So what’s the next step for Groupon, given this? Perhaps a pivot into retail territory. It could keep selling deals as an offshoot, which would differentiate it from competitors such as Amazon and eBay, but a brand needs to a) know who is buying its products and b) continue to offer what is profitable. At some point, those discount deals will cost more than they are worth, and those nifty hair straighteners and wine openers known as Groupon goods will be the future.

Want A Rolls-Royce For Christmas? Good News, It’s Expanding

If you want a Rolls-Royce for Christmas but are having trouble finding it, the company has good news for you: it plans to expand its dealerships from 105 to 120. Phew. I just didn’t know what to get my family until I heard this.

My Christmas gift to my parents.

My Christmas gift to my parents.

Jokes aside, there is something to be said about Rolls-Royce doing well enough in this economy to expand. I have to wonder how in-demand the brand is. According to the BusinessWeek article, Rolls-Royce has been unfazed by the European debt crisis (it is based in England), and in 2011, the brand sold a record number of 3,538 cars.

There was a possibility that Rolls-Royce’s strong performance could mimic a comeback in the economy, but the article says that the leaders at Rolls-Royce admit there’s a possibility that developed markets could slump.

A company that specializes in luxury goods needs to be hyper-aware of which markets boast unencumbered wealth. Rolls-Royce has pinpointed Asia and South America as its growth targets for the coming years. (With its fiscal cliff and divisional politics, it’s little surprise that the U.S. doesn’t make the cut.)

Here’s why all of this matters: There is a lesson to be learned here. Rolls-Royce is a growing company and a smart brand. It knows which geographical consumers to target and which to let go of. It’s not pinning hopes on slowing economies or those stuck in political doldrums. It’s being realistic in a lazy economy and it’s teaching many other brands a lesson along the way.

As Apple Leaves Steve Jobs’ Ideas Behind, Competitors Catch Up

Let’s be serious: Steve Jobs never approved of the iPad mini. Yet here it is, available for users to play piano medleys of Heart & Soul and do whatever else they’d like on it.

 

Steve Jobs with the original iPad

Apple CEO Tim Cook took the stage last month during an Apple event and introduced the iPad mini and a smaller MacBook pro, among other items. As Forbes contributor Nigam Arora wrote, there was nothing flashy at this Apple event. No “wow” factor, no introduction of never-before-thought-of products—instead, there were simple improvements upon preordained products.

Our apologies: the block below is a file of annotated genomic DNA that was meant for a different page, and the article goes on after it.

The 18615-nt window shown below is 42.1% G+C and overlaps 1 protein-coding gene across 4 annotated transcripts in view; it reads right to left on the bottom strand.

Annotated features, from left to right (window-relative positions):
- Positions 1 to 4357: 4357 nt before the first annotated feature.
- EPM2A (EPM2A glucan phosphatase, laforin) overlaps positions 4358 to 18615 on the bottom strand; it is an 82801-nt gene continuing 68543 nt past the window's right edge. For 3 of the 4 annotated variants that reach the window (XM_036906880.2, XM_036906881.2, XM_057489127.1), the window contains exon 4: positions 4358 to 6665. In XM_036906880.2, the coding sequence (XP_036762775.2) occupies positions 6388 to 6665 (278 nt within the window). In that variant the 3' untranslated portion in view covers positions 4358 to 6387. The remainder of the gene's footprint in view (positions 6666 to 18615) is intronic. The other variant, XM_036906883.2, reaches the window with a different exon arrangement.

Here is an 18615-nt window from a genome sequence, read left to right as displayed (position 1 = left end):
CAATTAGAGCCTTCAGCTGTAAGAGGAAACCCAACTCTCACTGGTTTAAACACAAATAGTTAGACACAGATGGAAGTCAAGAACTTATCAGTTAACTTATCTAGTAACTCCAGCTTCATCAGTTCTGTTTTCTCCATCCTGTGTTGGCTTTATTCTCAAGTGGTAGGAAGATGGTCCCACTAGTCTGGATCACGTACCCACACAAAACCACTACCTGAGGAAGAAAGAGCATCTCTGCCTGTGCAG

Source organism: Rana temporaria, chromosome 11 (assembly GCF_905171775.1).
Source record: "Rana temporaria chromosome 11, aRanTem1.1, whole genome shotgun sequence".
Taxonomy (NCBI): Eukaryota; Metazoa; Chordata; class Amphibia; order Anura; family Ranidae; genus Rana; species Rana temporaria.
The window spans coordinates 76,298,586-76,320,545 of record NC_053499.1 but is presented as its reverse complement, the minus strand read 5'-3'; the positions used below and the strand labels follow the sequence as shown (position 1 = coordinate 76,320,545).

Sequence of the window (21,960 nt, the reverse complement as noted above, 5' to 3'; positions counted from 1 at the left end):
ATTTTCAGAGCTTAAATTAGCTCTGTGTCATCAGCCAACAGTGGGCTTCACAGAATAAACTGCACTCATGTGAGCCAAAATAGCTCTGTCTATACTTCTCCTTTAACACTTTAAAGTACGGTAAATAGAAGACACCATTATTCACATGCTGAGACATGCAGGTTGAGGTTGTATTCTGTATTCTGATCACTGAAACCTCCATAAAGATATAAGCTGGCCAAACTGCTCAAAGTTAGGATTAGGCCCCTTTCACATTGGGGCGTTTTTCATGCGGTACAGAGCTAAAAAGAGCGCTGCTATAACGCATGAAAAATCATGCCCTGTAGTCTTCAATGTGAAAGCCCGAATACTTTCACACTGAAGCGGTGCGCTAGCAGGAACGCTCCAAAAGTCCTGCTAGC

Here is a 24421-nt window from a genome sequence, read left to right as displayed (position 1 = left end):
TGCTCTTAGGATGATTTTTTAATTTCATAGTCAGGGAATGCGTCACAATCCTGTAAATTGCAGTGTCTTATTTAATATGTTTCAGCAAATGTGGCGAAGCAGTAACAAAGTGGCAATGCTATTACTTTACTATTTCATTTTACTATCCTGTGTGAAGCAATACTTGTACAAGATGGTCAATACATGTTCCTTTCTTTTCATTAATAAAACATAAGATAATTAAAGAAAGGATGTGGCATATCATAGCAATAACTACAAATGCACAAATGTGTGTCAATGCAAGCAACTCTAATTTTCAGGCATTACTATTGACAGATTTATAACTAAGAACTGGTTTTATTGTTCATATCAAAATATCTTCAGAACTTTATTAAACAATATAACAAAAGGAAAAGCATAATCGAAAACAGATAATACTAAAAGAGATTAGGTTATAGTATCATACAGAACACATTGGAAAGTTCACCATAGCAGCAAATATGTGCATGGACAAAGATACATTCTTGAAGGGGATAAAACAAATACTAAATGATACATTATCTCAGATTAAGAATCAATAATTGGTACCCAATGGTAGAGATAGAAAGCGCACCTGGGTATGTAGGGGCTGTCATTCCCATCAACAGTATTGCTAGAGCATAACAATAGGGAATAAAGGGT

Why has Apple stopped introducing those mindblowing products? Where’s the mini music player that we all gaped at in 2003 before integrating the iPod into our lives and now being unable to live without it? Where are those flashy laptops with the pretty, indented apple logo that don’t run on Windows and are inherently intuitive? Why does the iPhone 5 have so many issues?

I guess it all leads up to the grand question: Where is Apple these days?

Let’s find a solution. Here’s a crash course in the basics of branding: it begins with defining your company’s personality or identity and building off of that.

Rob Frankel, an author and branding expert in L.A., spoke to BusinessWeek about branding and had some wonderful advice that Apple and Tim Cook may want to consider:

“Branding is about getting your prospects to perceive you as the only solution to their problem. Once you’re perceived as ‘the only,’ there’s no place else to shop. Which means your customers gladly pay a premium for your brand.”

Is the iPad mini going to continue to convince customers that Apple is the only destination for 7 inch? No. Absolutely not. Samsung has the Galaxy Tab. Google has the Nexus. And Amazon has the Kindle (Fire).

As Apple steps further and further from the revolutionary ideas that defined it in the first place—from it’s personality—its competitors are catching up.

Check out this article from BusinessWeek, describing how Samsung is the brand that’s hot on Apple’s tail. In fact, the article reports that Samsung outsold the iPhone during Q3:

“Strategy Analytics says that more Samsung Galaxy S III phones than Apple iPhone 4S handsets were sold in third quarter of this year. Samsung Electronics moved 18 million such handsets, while Apple sold 16.2 million during the three-month period, says the research firm.”

I can’t decide whether competitors are catching up to Apple now because it was only a matter of time, or if it’s because Apple has quit being the innovative powerhouse it once was. What I do know is that when my cell phone contract runs up, I’m considering ditching my iPhone for the Samsung Galaxy—and I never would’ve thought to do that two years ago.